In due time Mr. Fowle himself died, and, as he left no children, his newspaper and printing-office passed into the hands of his apprentice, Mr. Melcher, whose term of service being nearly run out by its own limitation, was now closed by the death of his master. With the press went the pressman, and old Primus probably did the same work in the same way, under the new master, as he did under the old, and perhaps noted no change. Bowing down to the press, as he toiled year after year, he had a permanent stoop, and stood at his work something in the shape of a capital F. In this posture he labored and grumbled for years, and seemed to grow no older—but he did—and by and by he became so stiff and dull and feeble as to be incapable of any labor whatever. He was, however, comfortably cared for by his master, as to food and shelter, and suffered to spend his time as he pleased.
Without companions, and with no ability to read, he seemed to have no higher pleasure than to seat himself on the door-steps of shops or houses in the old paved street of Portsmouth, and sit for hours together, generally in the sunshine. The boys often amused themselves by offering him a copper for standing up straight—a feat utterly impossible; but he would attempt it, and with much effort and strange grimaces, straighten himself out as nearly as possible. To the honor of the boys be it said, he commonly got his copper; and then he sat down again to sun himself, to look at the passengers’ feet as they went by, and possibly to muse on the passage back to Guinea, whither all the negroes here used to think all black friends went after death. That was the most beautiful superstition of which their minds were capable—and surely nothing of the kind could be more harmless. Primus returned, however, to the dust, not of Guinea, but of New Hampshire, the scene of his toils, and has long occupied that narrow house where the weary are at rest! Primus was buried, with all the negroes of his day, in the old negro burying ground, front of the old jail in other words, his dust now reposes, either under the south end of Chesnut [sic] street, or perhaps under the north side of Court street.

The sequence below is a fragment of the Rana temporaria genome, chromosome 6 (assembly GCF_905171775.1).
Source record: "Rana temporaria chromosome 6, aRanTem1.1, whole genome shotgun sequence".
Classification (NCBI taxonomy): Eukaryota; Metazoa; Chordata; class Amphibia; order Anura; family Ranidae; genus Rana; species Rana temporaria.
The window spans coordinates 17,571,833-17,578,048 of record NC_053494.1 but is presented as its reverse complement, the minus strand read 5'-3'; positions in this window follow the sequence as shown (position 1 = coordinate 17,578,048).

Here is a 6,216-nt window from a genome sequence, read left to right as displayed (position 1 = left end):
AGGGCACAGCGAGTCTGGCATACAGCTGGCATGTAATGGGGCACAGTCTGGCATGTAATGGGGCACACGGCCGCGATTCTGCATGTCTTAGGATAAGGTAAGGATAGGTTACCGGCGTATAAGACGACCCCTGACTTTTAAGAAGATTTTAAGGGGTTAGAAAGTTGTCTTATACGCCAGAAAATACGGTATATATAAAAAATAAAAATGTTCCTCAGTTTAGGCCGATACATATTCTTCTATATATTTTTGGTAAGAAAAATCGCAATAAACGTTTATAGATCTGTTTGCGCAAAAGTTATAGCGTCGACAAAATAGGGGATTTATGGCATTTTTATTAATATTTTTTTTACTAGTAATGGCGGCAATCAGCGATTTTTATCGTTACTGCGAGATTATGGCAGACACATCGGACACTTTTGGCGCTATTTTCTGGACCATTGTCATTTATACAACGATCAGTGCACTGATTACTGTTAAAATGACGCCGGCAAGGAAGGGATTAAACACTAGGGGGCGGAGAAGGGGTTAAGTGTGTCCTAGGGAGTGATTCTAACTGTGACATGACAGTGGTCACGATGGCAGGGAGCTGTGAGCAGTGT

Let no true lover of our noble craft blame Uncle Toby for selecting such a subject for a sketch. One of the earliest printers in New Hampshire was a black slave; and the early history of the State always seems imperfect to him if Prime is not seen working at the press, printing he knows not and cares not what!